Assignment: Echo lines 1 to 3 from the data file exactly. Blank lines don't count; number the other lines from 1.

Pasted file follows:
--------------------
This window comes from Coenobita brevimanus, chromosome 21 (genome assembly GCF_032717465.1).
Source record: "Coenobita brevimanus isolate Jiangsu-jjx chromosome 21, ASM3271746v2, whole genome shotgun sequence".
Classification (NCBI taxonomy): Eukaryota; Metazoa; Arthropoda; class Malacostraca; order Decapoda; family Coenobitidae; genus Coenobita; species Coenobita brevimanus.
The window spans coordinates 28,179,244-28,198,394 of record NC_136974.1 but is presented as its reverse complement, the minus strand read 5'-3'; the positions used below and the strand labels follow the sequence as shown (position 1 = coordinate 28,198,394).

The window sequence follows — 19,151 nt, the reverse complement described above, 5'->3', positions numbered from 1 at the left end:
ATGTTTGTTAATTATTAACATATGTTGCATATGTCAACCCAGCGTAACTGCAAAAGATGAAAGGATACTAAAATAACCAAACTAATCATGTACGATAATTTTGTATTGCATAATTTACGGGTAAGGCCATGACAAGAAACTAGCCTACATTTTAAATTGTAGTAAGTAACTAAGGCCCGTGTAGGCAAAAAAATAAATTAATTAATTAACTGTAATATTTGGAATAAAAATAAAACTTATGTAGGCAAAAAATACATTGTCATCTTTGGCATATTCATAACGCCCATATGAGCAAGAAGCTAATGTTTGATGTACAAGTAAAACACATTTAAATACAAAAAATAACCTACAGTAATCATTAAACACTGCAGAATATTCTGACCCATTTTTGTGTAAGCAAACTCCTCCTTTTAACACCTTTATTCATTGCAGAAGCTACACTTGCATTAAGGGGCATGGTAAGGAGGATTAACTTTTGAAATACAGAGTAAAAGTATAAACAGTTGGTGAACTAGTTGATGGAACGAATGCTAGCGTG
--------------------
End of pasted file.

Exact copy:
This window comes from Coenobita brevimanus, chromosome 21 (genome assembly GCF_032717465.1).
Source record: "Coenobita brevimanus isolate Jiangsu-jjx chromosome 21, ASM3271746v2, whole genome shotgun sequence".
Classification (NCBI taxonomy): Eukaryota; Metazoa; Arthropoda; class Malacostraca; order Decapoda; family Coenobitidae; genus Coenobita; species Coenobita brevimanus.